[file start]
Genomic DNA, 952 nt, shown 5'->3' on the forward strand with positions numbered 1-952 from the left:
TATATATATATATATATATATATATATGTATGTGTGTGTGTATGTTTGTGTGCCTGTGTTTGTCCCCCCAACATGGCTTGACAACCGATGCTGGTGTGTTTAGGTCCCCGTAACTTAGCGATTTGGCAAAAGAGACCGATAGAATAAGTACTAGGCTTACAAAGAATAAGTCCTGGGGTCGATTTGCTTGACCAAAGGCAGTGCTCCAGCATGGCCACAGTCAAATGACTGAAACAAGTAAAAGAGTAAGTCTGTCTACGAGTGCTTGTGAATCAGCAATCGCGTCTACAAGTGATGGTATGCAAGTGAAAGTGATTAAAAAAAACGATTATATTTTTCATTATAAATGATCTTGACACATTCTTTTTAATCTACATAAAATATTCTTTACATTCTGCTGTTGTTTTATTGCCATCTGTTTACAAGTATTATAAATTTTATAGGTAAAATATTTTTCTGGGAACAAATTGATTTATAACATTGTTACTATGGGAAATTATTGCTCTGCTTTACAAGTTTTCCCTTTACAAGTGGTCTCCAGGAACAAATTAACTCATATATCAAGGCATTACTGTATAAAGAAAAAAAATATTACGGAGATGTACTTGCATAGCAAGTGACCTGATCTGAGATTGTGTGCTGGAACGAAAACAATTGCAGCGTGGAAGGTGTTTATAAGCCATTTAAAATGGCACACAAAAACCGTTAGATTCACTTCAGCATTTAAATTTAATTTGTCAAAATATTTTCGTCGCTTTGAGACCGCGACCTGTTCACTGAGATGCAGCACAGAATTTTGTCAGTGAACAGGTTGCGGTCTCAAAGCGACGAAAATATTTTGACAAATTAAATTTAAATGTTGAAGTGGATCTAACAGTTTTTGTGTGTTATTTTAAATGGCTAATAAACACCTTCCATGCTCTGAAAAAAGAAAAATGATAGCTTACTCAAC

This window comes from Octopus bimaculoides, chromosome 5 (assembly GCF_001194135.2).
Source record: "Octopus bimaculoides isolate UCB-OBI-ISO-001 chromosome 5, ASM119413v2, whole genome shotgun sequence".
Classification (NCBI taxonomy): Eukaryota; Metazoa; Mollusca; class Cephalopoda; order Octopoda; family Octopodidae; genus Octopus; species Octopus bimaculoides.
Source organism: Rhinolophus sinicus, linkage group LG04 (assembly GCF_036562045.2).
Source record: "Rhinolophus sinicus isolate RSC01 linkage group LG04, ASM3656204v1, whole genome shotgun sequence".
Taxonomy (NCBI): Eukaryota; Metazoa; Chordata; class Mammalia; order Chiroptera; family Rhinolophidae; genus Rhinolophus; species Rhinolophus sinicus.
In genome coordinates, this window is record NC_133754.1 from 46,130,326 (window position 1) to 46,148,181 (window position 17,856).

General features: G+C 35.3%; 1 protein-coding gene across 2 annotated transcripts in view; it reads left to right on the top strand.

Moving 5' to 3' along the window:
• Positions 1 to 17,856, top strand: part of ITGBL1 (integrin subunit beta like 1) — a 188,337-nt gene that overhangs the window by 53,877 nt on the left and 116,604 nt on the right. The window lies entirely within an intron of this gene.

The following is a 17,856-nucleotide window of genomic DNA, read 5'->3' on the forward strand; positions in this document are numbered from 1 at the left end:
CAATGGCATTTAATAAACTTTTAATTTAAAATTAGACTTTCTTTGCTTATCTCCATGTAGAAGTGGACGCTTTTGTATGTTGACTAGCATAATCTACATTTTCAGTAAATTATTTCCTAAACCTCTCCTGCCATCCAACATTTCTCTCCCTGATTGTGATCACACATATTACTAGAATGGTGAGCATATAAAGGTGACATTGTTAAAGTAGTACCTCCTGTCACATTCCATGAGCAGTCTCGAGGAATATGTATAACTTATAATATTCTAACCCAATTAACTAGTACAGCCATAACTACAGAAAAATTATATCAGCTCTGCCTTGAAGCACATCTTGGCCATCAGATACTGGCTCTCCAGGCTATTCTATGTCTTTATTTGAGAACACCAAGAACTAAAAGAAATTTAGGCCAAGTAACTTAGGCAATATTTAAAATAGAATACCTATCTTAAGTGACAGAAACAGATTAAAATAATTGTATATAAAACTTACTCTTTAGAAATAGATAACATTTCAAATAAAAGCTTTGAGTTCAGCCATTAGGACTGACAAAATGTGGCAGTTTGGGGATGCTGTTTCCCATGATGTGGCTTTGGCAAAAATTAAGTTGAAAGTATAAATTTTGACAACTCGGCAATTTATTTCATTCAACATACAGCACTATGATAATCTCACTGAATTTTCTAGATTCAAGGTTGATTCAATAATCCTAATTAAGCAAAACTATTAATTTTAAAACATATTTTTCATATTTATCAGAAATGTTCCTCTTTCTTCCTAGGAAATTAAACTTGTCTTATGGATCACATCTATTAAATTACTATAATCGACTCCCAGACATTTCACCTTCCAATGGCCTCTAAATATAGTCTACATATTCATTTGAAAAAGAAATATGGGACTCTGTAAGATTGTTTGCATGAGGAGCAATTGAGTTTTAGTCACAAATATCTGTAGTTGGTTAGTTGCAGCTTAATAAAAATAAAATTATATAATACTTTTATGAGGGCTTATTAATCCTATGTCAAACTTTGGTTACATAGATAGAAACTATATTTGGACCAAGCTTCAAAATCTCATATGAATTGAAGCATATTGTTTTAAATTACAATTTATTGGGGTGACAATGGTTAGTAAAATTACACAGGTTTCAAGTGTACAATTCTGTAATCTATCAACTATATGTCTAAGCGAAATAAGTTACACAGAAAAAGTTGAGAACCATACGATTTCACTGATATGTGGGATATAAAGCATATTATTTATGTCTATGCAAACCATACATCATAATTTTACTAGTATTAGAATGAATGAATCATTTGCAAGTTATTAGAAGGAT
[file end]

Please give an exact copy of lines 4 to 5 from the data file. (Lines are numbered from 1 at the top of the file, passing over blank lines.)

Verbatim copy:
Source record: "Octopus bimaculoides isolate UCB-OBI-ISO-001 chromosome 5, ASM119413v2, whole genome shotgun sequence".
Classification (NCBI taxonomy): Eukaryota; Metazoa; Mollusca; class Cephalopoda; order Octopoda; family Octopodidae; genus Octopus; species Octopus bimaculoides.